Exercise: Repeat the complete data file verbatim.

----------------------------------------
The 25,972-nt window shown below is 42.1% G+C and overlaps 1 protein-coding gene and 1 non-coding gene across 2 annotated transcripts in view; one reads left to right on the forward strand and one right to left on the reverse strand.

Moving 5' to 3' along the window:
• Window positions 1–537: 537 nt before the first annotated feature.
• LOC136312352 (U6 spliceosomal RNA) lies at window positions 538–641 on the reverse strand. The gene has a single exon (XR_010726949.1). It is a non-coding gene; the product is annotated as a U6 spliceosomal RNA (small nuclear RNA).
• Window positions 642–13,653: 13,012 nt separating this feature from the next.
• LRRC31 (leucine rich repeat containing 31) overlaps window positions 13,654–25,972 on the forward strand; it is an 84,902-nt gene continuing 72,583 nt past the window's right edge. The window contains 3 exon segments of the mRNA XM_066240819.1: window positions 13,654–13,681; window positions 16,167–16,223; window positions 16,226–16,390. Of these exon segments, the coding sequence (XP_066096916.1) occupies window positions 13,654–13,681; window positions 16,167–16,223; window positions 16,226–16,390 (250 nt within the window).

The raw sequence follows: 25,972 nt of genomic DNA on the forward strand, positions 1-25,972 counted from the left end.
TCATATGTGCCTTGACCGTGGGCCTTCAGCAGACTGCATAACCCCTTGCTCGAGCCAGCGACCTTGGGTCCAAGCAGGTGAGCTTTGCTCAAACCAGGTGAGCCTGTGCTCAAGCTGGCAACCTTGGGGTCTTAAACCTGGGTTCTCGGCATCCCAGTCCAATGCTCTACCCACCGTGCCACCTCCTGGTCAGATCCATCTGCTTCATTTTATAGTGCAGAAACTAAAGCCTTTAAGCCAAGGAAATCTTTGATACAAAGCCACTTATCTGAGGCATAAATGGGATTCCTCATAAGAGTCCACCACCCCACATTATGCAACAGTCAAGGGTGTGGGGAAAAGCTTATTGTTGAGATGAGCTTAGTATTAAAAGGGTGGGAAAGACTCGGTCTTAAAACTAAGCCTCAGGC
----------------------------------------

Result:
The 25,972-nt window shown below is 42.1% G+C and overlaps 1 protein-coding gene and 1 non-coding gene across 2 annotated transcripts in view; one reads left to right on the forward strand and one right to left on the reverse strand.

Moving 5' to 3' along the window:
• Window positions 1–537: 537 nt before the first annotated feature.
• LOC136312352 (U6 spliceosomal RNA) lies at window positions 538–641 on the reverse strand. The gene has a single exon (XR_010726949.1). It is a non-coding gene; the product is annotated as a U6 spliceosomal RNA (small nuclear RNA).
• Window positions 642–13,653: 13,012 nt separating this feature from the next.
• LRRC31 (leucine rich repeat containing 31) overlaps window positions 13,654–25,972 on the forward strand; it is an 84,902-nt gene continuing 72,583 nt past the window's right edge. The window contains 3 exon segments of the mRNA XM_066240819.1: window positions 13,654–13,681; window positions 16,167–16,223; window positions 16,226–16,390. Of these exon segments, the coding sequence (XP_066096916.1) occupies window positions 13,654–13,681; window positions 16,167–16,223; window positions 16,226–16,390 (250 nt within the window).

The raw sequence follows: 25,972 nt of genomic DNA on the forward strand, positions 1-25,972 counted from the left end.
TCATATGTGCCTTGACCGTGGGCCTTCAGCAGACTGCATAACCCCTTGCTCGAGCCAGCGACCTTGGGTCCAAGCAGGTGAGCTTTGCTCAAACCAGGTGAGCCTGTGCTCAAGCTGGCAACCTTGGGGTCTTAAACCTGGGTTCTCGGCATCCCAGTCCAATGCTCTACCCACCGTGCCACCTCCTGGTCAGATCCATCTGCTTCATTTTATAGTGCAGAAACTAAAGCCTTTAAGCCAAGGAAATCTTTGATACAAAGCCACTTATCTGAGGCATAAATGGGATTCCTCATAAGAGTCCACCACCCCACATTATGCAACAGTCAAGGGTGTGGGGAAAAGCTTATTGTTGAGATGAGCTTAGTATTAAAAGGGTGGGAAAGACTCGGTCTTAAAACTAAGCCTCAGGC